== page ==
Role of Structured Education in Reducing Lypodistrophy and its Metabolic Complications in Insulin-Treated People with Type 2 Diabetes: A Randomized Multicenter Case–Control Study

AMD-OSDI Study Group on Injection Technique, Nefrocenter Research and Nyx Start-Up

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Abstract

Introduction: It is essential to use the correct injection technique (IT) to avoid skin complications such as lipohypertrophy (LH), local inflammation, bruising, and consequent repeated unexplained hypoglycemia episodes (hypos) as well as high HbA1c (glycated hemoglobin) levels, glycemic variability (GV), and insulin doses. Structured education plays a prominent role in injection technique improvement. The aim was to assess the ability of structured education to reduce (i) GV and hypos, (ii) HbA1c levels, (iii) insulin daily doses, and (iv) overall healthcare-related costs in outpatients with T2DM who were erroneously injecting insulin into LH. Methods: 318 patients aged 19–75 years who had been diagnosed with T2DM for at least 5 years, were being treated with insulin, were routinely followed by a private network of healthcare centers, and who had easily seen and palpable LH nodules were included in the study. At the beginning of the 6-month run-in period (T−6), all patients were trained to perform structured self-monitoring of blood glucose and to monitor symptomatic and severe hypos (SyHs and SeHs, respectively). After that (at T0), the patients were randomly and equally divided into an intervention group who received appropriate IT education (IG) and a control group (CG), and were followed up for six months (until T+6). Healthcare cost calculations (including resource utilization, loss of productivity, and more) were carried out based on the average NHS reimbursement price list. Results: Baseline characteristics were the same for both groups. During follow-up, the intra-LH injection rate for the CG progressively decreased to 59.9% (p < 0.001), a much smaller decrease than seen for the IG (1.9%, p < 0.001). Only the IG presented significant decreases in HbA1c (8.2 ± 1.2% vs. 6.2 ± 0.9%; p < 0.01), GV (247 ± 61 mg/dl vs. 142 ± 31 mg/dl; p < 0.01), insulin requirement (− 20.7%, p < 0.001), and SeH and SyH prevalence (which dropped dramatically from 16.4 to 0.6% and from 83.7 to 7.6%, respectively; p < 0.001). In the IG group only, costs—including those due to the reduced insulin requirement—decreased significantly, especially those relating to SeHs and SyHs, which dropped to €25.8 and €602.5, respectively (p < 0.001). Conclusion: Within a 6-month observation period, intensive structured education yielded consistently improved metabolic results and led to sharp decreases in the hypo rate and the insulin requirement. These improvements resulted in a parallel drop in overall healthcare costs, representing a tremendous economic advantage for the NHS. These positive results should encourage institutions to resolve the apparently intractable problem of LH by financially incentivizing healthcare teams to provide patients with intensive structured education on proper injection technique. Trial Registration: Trial registration no. 118/15.04.2018, approved by the Scientific and Ethics Committee of Campania University “Luigi Vanvitelli,” Naples, Italy, and by the institutional review board (IRB Min. no. 9926 dated 05.05.2018).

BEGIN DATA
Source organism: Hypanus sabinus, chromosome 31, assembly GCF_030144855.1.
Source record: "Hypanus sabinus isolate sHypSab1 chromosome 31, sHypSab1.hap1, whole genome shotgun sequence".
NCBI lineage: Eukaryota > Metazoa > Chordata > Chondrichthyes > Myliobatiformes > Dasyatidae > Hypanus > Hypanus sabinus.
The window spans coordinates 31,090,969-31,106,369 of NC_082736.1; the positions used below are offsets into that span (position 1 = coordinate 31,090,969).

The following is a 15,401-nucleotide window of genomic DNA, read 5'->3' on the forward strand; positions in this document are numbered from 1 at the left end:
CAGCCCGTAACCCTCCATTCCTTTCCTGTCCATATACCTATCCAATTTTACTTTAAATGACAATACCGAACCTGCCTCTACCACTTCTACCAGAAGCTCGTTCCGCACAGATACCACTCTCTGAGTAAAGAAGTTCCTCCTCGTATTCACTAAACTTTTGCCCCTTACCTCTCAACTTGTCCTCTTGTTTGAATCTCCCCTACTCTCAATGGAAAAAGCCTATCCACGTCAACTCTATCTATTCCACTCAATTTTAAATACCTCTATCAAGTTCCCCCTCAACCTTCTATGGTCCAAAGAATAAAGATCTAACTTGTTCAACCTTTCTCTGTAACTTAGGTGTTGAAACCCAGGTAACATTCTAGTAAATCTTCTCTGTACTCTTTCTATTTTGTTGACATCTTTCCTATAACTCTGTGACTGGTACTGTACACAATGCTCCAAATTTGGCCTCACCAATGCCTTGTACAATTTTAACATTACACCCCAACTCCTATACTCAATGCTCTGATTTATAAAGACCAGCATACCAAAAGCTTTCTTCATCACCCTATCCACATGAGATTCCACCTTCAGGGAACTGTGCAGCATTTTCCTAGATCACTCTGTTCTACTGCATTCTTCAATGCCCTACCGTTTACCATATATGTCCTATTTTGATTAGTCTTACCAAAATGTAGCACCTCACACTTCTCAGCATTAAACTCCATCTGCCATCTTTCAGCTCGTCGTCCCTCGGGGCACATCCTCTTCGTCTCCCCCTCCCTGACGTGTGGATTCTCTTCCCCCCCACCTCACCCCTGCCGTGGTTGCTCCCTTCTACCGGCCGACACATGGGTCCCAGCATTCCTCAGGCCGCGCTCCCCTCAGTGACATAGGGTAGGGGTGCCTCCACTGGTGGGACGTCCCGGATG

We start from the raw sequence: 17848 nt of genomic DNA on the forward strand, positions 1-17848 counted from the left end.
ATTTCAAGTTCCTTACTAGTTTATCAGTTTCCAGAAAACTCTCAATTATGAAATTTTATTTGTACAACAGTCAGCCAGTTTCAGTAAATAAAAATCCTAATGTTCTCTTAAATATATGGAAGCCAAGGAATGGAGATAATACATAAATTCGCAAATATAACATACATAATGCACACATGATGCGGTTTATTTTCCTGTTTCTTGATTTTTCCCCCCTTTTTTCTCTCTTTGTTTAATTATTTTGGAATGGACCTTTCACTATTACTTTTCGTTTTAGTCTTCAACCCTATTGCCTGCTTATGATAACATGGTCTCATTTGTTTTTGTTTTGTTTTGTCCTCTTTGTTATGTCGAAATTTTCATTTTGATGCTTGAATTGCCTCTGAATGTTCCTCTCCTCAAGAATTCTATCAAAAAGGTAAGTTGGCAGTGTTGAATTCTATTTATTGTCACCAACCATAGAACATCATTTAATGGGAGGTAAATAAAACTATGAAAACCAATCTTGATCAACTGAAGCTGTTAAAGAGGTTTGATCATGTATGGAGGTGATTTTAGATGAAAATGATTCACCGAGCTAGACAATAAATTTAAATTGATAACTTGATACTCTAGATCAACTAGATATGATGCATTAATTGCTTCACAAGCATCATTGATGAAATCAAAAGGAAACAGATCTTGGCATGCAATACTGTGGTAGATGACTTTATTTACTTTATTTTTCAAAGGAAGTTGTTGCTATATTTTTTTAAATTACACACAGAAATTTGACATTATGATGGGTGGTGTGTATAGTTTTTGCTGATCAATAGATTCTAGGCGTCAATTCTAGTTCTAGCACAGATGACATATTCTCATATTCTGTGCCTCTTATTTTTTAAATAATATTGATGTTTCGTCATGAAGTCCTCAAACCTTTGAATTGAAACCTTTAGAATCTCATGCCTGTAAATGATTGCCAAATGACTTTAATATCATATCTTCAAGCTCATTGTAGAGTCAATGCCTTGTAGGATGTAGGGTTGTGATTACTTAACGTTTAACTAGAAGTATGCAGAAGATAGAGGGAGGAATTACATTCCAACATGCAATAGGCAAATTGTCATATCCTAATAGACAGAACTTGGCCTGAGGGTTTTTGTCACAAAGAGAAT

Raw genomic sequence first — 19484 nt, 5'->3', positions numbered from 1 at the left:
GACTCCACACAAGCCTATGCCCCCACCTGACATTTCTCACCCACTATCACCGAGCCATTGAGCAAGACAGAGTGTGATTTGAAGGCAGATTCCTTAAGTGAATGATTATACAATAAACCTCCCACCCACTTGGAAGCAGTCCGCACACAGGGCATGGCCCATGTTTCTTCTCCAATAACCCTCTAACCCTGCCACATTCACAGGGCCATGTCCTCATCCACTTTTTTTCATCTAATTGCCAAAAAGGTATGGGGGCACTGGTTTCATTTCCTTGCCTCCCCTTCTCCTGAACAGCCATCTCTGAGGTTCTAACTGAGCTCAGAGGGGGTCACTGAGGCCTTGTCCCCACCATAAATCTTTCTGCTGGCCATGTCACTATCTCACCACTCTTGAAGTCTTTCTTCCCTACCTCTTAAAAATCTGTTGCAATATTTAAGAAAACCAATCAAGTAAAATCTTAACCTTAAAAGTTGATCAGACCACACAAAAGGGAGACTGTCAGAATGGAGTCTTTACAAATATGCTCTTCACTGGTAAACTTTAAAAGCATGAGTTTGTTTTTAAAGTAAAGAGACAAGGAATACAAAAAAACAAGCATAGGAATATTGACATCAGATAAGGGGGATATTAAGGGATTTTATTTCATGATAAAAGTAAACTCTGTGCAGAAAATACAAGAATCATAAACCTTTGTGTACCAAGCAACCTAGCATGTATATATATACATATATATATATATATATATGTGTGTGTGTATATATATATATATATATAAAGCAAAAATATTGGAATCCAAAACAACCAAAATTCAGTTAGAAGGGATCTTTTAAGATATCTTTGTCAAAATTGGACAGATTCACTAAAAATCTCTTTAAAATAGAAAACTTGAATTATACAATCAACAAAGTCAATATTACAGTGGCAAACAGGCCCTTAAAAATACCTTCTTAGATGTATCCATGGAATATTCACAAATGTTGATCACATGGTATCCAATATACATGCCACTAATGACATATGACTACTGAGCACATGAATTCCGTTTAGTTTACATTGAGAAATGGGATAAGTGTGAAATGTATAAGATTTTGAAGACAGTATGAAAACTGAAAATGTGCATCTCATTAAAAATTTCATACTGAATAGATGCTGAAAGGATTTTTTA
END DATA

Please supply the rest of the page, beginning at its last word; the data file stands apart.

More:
Original languageEnglish
Pages (from-to)1379-1398
JournalDiabetes Therapy
Volume12
Issue number5
DOIs
Publication statusAccepted/In press - 2021

Keywords

  • Diabetes
  • Direct and indirect costs
  • Education
  • Glycemic variability
  • Hypoglycemia
  • Lipohypertrophy

ASJC Scopus subject areas

  • Internal Medicine
  • Endocrinology, Diabetes and Metabolism

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